Antiwar critics blast Pelosi over fast-track $500M military aid to Ukraine

This is "how the space for nonmilitary options gets slowly closed off," congressional aide tells The Intercept

Published January 26, 2022 5:15AM (EST)

An airport vehicle pulls a shipment of weapons that include Javelin anti-tank missiles and other military hardware delivered by the U.S. military at Boryspil Airport near Kyiv, Ukraine, on Jan. 25. (Sean Gallup/Getty Images)
An airport vehicle pulls a shipment of weapons that include Javelin anti-tank missiles and other military hardware delivered by the U.S. military at Boryspil Airport near Kyiv, Ukraine, on Jan. 25. (Sean Gallup/Getty Images)

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Despite warnings that a dangerous war with Russia could soon be unleashed if diplomatic efforts fail, House Democrats are reportedly looking to bypass typical procedures and fast-track a vote on legislation that would send $500 million in military aid to Ukraine — a move that critics say only adds fuel to the fire.

The Intercept reported Tuesday that "Democrats in the House of Representatives are planning to expedite a massive bill that would dramatically increase U.S. security assistance to Ukraine and lay the groundwork for substantial new sanctions on Russia — hastening a war-friendly posture without opportunity for dissent as concerns over a military invasion abound."

"House Speaker Nancy Pelosi (D-Calif.) told members on a caucus call Tuesday that she's looking to skip marking up the bill and move it straight to the House floor, setting up the possibility of a vote as soon as early next week," The Intercept reported, citing two unnamed congressional sources.

RELATED: U.S.-Russia confrontation over Ukraine threatens to become all-out war — but why?

Formally known as the Defending Ukraine Sovereignty Act of 2022, the legislation is co-sponsored by 13 Democrats in the House and 41 in the Senate, including Majority Leader Chuck Schumer, D-N.Y.

News of the push for speedy passage of the bill comes just one day after President Biden put 8,500 U.S. troops on standby to deploy to Eastern Europe and as antiwar voices increased their warnings against military action.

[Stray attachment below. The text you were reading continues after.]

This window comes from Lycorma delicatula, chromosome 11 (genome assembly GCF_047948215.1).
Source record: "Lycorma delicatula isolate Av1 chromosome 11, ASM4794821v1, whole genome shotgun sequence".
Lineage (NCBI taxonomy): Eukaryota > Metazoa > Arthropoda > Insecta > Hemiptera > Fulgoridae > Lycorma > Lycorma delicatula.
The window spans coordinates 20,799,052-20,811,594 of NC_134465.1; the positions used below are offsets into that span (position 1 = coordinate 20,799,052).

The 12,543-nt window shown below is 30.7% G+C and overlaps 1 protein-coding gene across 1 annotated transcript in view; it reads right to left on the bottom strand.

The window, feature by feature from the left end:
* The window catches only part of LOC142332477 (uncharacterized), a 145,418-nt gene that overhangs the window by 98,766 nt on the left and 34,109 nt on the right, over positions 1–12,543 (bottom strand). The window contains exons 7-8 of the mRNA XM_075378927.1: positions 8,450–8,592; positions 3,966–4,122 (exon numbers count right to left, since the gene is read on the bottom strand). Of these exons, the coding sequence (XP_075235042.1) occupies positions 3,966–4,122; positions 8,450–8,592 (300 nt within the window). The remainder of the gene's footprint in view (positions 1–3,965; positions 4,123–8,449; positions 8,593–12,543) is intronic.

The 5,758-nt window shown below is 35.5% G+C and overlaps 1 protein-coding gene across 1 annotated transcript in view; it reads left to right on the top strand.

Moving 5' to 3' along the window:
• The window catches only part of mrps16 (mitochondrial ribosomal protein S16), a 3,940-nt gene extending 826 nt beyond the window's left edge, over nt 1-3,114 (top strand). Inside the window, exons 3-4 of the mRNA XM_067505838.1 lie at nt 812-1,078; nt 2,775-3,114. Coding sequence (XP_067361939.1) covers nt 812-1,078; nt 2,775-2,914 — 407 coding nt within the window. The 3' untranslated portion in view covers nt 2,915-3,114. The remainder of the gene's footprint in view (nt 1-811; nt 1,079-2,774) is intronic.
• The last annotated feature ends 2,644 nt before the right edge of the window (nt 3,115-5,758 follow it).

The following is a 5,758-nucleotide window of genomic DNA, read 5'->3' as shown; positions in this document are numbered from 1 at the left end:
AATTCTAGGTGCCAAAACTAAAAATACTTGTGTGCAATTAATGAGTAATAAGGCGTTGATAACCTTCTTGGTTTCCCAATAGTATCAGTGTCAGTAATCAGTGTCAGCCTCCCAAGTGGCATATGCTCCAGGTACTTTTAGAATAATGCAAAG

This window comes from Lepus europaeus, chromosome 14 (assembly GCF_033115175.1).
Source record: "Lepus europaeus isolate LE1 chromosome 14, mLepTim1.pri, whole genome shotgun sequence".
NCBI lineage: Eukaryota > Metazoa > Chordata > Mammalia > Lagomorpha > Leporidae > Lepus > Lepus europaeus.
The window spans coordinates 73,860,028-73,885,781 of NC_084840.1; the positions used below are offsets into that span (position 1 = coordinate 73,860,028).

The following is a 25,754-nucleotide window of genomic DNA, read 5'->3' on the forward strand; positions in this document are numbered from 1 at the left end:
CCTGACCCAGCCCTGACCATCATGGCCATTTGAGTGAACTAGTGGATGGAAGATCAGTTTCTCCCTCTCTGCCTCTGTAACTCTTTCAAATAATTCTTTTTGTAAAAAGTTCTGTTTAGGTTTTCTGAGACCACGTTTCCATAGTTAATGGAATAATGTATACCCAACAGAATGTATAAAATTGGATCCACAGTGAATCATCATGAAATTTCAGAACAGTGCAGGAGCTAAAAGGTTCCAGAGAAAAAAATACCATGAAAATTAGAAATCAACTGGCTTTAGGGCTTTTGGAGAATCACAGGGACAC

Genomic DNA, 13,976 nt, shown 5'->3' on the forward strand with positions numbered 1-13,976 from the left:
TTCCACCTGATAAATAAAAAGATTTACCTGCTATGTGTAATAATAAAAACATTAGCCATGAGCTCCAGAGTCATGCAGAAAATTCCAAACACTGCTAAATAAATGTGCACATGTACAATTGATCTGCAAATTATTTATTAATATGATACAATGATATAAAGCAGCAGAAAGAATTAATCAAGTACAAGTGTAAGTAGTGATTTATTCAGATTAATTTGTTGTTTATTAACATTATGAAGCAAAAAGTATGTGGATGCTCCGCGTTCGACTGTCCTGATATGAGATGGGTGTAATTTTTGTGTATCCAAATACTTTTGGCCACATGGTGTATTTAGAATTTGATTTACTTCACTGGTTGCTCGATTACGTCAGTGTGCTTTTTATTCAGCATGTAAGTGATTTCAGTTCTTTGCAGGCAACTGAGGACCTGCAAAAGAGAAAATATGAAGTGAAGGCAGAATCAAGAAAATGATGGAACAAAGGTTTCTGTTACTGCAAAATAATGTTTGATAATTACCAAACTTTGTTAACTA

One senior Democratic aide told The Intercept that the House leadership's plan to rush a vote on the Ukraine measure "is how the space for nonmilitary options gets slowly closed off in Washington, without any real debate."

If passed, the bill would authorize $500 million in "supplemental emergency security assistance to Ukraine" if Russia invades the country. The legislation would also green-light $3 million in "international military and education training" for Ukraine and ramp up U.S. sanctions against Russia.

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"Is Pelosi insane, fast-tracking massive weapons transfers to Ukraine and ginning up a new war with a nuclear-armed Russia? Don't these Democrats get it?" Medea Benjamin, co-founder of the anti-war group CodePink (and a frequent contributor to Salon), told Common Dreams in response to the news of House Democrats' plans. "The American people don't want more war!"

"We can think of a lot better uses of $500 million than weapons to Ukraine that only intensify the conflict and feed the war machine," Benjamin added. "What we desperately need is de-escalation and vigorous diplomacy, including guarantees that Ukraine won't join NATO."

It's unclear how much opposition the attempt to provide Ukraine with more U.S. arms will spark within the Democratic caucus, which has struggled to pass legislation that would confront pressing domestic and global crises, from child poverty to climate change.

No Republican has co-sponsored the Ukraine legislation, which is led by Rep. Gregory Meeks, D-N.Y., in the House and Sen. Bob Menendez, D-N.J., in the Senate.

Warren Gunnels, staff director for Sen. Bernie Sanders, I-Vt., tweeted an antiwar quote from the late rapper Tupac Shakur in response to the Intercept story on House Democrats' plan. Sanders is not among the Ukraine bill's Senate co-sponsors.

Even without action from Congress, the U.S. is currently pouring arms into Ukraine, as evidenced by Ukrainian Defense Minister Oleksii Reznikov's tweet Sunday hailing the arrival of "80 tons of weapons" from "our friends in the USA."

As the New York Times reported Tuesday, the U.S. "has authorized Estonia, Latvia, and Lithuania to send Stinger anti-aircraft missiles to Ukrainian forces, augmenting the Javelin anti-tank missile deliveries to Ukraine that Britain began this month."

Such developments in recent days have intensified concerns that the U.S. is on the verge of embarking on yet another military intervention that could have devastating human consequences.

Warning against military action and pressing all parties to engage in diplomatic talks, Bridget Moix of the Friends Committee on National Legislation said Tuesday that "war represents a calamitous failure of governments to do their most basic job of keeping their people safe."

"President Joe Biden and members of Congress, expanding NATO any further would constitute an unnecessary provocation as well as an unwise military obligation," she continued. "Taking such expansion off the table would address Russia's primary security concern and reduce the likelihood that U.S. troops will be sent to yet another unwinnable war. Simply by acknowledging this, you could save thousands of lives and billions of dollars."

Read more on the Russia-Ukraine crisis and the threat of war:

By Jake Johnson

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